Prospect High School senior John Zach performs with the school's Mixed Company group during the "Chicagoland Showcase," hosted by the choral program at Hersey High School in Arlington Heights. (Brian O'Mahoney / address Pioneer Press) Elizabeth Owens-SchielePioneer Press The 24th annual "Chicagoland Showcase" at John Hersey High School in Arlington Heights attracted students from six middle schools and 19 high schools this past weekend to compete in one of the grandest show choir events in the area. Hundreds of students, decked out in show-stopping sequin costumes, belted out Broadway tunes and synchronized their dance moves to represent their schools, receiving standing ovations from standing-room only crowds Friday and Saturday. The event showcased not only the talents of these teens but the camaraderie and confidence many of them have built through teamwork and dedication to show choir, organizers and participants said. Hersey High School sophomore Olivia Cano Brian O'Mahoney / Pioneer Press Hersey High School sophomore Olivia Cano performs with the school's OnStage group during the "Chicagoland Showcase," hosted by the choral program at Hersey High School in Arlington Heights. Hersey High School sophomore Olivia Cano performs with the school's OnStage group during the "Chicagoland Showcase," hosted by the choral program at Hersey High School in Arlington Heights. (Brian O'Mahoney / Pioneer Press) This year's showcase featured a special performance Friday by Late Night Blues of Elmhurst College with Anthony Paul, a veteran of NBC's "The Voice." The competition also showcased students coming from middle schools in Perrysburg, Ohio, to Park Ridge and Niles, along with high school students from Indiana, Iowa and Illinois. Naperville North's High Heeled Harmony, an all-girl show choir decked out in blue and gold sequined dresses draped over one shoulder, sang Stevie Wonder's "Signed, Sealed, Delivered, I'm Yours," delivering them the Grand Champions award in the unisex division at the competition. Other Chicagoland Showcase winners this year included Grand Champions Naperville North Entourage; in the festival division, Grand Champions Fremd Soundscape; and in the middle school competition, Grand Champions St. Isaac Jogues Cadence.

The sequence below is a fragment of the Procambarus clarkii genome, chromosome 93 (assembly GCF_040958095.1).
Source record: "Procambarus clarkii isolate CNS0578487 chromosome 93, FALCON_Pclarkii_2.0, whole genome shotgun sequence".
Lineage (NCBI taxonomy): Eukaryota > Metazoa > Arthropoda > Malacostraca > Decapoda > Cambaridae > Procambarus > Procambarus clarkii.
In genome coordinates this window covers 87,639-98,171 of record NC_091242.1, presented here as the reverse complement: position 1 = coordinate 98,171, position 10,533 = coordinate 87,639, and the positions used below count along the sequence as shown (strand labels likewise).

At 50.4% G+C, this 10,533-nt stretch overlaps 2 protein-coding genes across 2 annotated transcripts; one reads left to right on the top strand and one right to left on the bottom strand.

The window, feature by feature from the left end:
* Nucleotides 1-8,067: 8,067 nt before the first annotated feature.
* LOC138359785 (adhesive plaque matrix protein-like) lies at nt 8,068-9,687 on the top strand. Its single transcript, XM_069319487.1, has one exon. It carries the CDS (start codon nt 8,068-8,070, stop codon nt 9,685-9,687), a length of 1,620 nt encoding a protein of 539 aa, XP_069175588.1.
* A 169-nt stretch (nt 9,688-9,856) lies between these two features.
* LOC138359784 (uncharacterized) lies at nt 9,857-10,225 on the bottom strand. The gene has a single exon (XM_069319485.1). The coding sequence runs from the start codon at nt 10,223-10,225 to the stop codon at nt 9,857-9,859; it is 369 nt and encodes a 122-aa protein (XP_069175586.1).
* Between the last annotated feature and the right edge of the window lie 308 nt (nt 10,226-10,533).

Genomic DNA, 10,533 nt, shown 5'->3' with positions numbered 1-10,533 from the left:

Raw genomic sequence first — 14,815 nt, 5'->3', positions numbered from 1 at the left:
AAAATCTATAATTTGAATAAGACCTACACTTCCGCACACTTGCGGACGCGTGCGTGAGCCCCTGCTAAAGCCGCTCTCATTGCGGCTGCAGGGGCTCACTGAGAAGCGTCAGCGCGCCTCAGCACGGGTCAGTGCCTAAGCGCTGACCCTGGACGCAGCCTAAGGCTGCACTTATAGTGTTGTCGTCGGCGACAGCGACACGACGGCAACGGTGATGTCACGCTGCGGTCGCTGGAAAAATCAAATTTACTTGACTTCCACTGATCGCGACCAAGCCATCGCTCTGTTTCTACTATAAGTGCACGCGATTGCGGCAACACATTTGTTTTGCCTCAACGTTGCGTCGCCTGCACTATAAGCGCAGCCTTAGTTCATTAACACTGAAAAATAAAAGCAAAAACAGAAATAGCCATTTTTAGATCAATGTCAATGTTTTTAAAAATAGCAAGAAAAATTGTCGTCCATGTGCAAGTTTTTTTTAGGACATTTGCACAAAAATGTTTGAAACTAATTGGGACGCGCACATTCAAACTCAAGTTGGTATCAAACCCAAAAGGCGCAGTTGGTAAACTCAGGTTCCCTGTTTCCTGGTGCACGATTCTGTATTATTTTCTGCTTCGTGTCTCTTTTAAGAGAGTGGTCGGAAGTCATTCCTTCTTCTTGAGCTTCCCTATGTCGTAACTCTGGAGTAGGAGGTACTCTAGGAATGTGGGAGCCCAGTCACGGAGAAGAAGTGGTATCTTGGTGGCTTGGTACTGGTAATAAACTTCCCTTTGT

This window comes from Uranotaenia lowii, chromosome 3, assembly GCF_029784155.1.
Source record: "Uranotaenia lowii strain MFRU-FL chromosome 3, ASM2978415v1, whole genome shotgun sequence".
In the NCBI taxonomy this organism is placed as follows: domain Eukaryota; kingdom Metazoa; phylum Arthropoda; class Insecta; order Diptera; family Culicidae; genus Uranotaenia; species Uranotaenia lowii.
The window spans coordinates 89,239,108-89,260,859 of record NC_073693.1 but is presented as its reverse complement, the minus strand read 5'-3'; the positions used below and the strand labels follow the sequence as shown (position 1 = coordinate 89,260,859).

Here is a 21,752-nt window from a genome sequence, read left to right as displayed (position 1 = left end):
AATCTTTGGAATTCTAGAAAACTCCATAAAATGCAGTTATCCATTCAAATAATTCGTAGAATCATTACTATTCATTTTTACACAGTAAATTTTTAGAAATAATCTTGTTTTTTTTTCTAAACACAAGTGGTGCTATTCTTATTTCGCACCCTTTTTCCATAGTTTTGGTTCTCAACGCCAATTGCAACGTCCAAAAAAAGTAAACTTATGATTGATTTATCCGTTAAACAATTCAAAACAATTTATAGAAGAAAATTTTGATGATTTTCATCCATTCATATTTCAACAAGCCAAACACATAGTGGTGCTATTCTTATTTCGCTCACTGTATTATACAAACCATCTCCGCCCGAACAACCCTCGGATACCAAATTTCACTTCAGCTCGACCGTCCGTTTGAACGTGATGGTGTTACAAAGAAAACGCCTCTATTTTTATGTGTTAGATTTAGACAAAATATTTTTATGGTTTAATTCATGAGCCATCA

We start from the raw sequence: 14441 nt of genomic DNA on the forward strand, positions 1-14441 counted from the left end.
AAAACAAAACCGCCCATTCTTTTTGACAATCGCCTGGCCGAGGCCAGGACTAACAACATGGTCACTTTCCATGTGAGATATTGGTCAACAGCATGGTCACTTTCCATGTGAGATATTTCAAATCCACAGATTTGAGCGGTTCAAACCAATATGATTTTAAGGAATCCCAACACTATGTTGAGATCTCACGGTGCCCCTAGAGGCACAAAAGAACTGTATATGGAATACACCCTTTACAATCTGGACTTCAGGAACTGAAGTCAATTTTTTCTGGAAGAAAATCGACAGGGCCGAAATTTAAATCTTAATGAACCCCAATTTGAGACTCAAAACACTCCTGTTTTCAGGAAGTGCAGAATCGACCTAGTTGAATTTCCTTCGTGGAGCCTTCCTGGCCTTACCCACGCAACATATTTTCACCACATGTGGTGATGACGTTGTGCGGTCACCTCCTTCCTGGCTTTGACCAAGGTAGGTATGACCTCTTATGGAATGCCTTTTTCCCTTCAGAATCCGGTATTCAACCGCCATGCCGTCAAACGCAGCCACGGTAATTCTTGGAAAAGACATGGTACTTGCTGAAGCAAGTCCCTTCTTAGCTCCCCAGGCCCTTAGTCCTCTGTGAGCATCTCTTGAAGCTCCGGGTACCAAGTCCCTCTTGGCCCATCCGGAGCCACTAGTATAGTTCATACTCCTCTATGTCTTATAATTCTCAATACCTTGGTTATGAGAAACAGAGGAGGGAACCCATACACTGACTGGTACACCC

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Farhana Khera, executive director of Muslim Advocates, a civil rights group in Washington, said the Trump administration had "doubled down on anti-Muslim bigotry." She told reporters on a conference call: "Its crystal clear this is a Muslim ban." But some Republicans who had been critical of Trump's original order were more positive on the new one. Bob Corker, chairman of the Senate Foreign Relations Committee, said he was "very encouraged" by the approach and pleased that Iraq was removed from the list. Iraq was taken off the banned list because the Iraqi government has imposed new vetting procedures, such as heightened visa screening and data sharing, and because of its work with the United States in countering Islamic State militants, a senior White House official said. Trump's original ban resulted in more than two dozen lawsuits in U.S. courts. The Justice Department estimated 60,000 people had their visas revoked by the first order but senior administration officials said on Monday those visas were now valid again for entry into the United States. "By rescinding his earlier executive order, President Trump makes one thing perfectly clear: his original travel ban was indefensible - legally, constitutionally and morally," said Attorney General Bob Ferguson of Washington state, which succeeded in having the previous ban suspended. His office will likely decide this week on whether to proceed with litigation over the new order, he said. Senate Democratic leader Chuck Schumer said he expected the revised order to have the same uphill battle in the courts as the original version. "A watered down ban is still a ban," he said in a statement. "Despite the administration's changes, thisdangerous executive order makes us less safe, not more, it is mean-spirited, and un-American.It must be repealed." HARDER TO CHALLENGE The fact the ban affects fewer people already in the United States means it will be more difficult for opponents to find plaintiffs who have been harmed by the order and thus have legal standing to challenge it, legal experts said.